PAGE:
Offering an Apology for Your Inability to Help
The job of customer service is to help the customer. Yet there are times when you’re simply unable to help because of situations that may be out of your control or that are against company policy.
In such cases, it’s best to explain to the customer why you’re unable to help.
10. I’m sorry, but this is against our company policy.
Starting with an apology is always a good idea.
11. I wish I could help you, but this is out of our control.
This indicates that there’s nothing you or your company can do.
In this case, their issue might be the responsibility of another company. If possible, you might also want to tell the customer who they should call, or what company they should call, to continue discussing the issue.
12. I’d like to help, but there’s nothing much I can do.
The two expressions above have similar meanings. You’re saying you really want to help, but you’re unable to help for the reason you’ve stated.
Offering Help to an Angry Customer
When dealing with an angry customer, you need to be more diplomatic than usual. Sometimes using a softer tone and more diplomatic language is the only way to get the customer to calm down.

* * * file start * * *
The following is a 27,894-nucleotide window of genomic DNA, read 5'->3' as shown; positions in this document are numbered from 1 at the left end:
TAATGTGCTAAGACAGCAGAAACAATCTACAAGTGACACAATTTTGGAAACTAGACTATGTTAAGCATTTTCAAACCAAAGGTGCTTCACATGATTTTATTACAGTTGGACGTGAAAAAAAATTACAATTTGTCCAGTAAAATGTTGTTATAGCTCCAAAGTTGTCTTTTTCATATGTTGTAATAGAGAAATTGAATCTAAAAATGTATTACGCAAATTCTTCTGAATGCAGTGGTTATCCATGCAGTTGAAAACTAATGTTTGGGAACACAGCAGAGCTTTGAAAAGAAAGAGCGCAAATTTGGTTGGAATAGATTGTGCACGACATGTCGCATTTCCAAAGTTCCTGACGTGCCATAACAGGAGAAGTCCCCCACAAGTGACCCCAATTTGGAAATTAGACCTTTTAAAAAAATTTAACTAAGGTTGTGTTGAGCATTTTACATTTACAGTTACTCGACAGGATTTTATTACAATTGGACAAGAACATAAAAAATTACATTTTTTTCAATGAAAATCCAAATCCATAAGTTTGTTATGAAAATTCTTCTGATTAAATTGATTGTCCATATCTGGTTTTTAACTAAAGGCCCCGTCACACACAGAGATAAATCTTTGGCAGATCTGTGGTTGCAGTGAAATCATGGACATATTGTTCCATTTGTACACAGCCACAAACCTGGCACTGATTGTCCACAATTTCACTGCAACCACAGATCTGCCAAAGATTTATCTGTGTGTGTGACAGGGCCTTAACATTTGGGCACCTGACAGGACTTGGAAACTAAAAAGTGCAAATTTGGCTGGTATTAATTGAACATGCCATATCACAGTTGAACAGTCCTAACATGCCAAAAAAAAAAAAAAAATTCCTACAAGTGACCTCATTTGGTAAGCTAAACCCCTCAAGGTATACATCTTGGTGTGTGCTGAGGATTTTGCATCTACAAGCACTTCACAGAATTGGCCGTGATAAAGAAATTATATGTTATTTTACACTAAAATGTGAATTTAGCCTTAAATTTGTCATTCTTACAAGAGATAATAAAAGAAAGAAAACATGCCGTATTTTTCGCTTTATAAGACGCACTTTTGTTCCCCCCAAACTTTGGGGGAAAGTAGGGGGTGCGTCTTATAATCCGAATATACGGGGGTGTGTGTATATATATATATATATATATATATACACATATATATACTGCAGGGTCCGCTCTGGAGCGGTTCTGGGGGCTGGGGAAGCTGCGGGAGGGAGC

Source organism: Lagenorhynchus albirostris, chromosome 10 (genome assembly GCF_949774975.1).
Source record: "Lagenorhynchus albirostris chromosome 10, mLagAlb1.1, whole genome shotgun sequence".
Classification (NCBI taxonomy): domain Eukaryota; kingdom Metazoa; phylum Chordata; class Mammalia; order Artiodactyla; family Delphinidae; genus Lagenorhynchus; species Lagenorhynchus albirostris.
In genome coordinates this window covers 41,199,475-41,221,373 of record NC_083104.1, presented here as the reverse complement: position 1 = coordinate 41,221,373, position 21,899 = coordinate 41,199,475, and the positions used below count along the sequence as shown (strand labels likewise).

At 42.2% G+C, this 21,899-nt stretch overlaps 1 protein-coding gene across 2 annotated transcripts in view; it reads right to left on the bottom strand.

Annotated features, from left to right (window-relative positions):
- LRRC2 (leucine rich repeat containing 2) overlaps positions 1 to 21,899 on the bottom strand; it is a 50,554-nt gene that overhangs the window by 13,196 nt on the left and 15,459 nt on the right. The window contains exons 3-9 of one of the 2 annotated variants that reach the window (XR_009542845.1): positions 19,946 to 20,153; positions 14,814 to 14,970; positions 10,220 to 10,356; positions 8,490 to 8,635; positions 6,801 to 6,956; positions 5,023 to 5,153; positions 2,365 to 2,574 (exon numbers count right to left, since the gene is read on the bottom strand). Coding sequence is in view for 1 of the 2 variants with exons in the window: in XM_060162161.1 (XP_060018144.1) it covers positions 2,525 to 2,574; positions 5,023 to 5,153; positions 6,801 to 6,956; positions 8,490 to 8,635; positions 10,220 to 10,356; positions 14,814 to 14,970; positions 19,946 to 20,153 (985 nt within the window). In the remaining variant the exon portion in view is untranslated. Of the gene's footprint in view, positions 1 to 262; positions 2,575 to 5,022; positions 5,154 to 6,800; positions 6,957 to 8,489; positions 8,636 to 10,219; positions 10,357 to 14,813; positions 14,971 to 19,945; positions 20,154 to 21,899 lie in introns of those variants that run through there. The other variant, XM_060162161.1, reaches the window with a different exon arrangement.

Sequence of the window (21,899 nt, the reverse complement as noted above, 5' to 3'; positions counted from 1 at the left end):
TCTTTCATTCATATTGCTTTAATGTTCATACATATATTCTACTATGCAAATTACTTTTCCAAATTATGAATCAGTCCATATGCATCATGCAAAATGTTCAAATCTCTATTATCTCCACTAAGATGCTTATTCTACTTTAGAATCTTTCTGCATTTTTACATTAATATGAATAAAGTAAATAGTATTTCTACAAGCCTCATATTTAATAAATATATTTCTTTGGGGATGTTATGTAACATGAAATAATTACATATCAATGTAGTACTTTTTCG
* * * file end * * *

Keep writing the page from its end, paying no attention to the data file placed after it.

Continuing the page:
13. I understand this is frustrating to you. Let me see what I can do.
Telling an angry customer that you understand this is frustrating for them shows that you know how they’re feeling. The expression let me see what I can do is telling them that you will personally help them find a solution.
14. You have every reason to be upset and I apologize for what has happened.
The expression you have every reason to be upset tells the customer you know how they feel and understand why they’re not happy. And of course, apologizing is always a good idea.
15. I realize this has been an inconvenience to you. Please let us set things right.
Here again, saying you realize this has been an inconvenience shows you understand that this experience has caused them trouble, and you will do whatever is necessary to set things right, or correct the situation.
There you have it, 15 useful expressions for handling even the most challenging situations in customer service.
You’re all set to deliver the highest level of customer service to your customers.
Feel free to adapt these expressions to your specific needs. Good luck!
And One More Thing…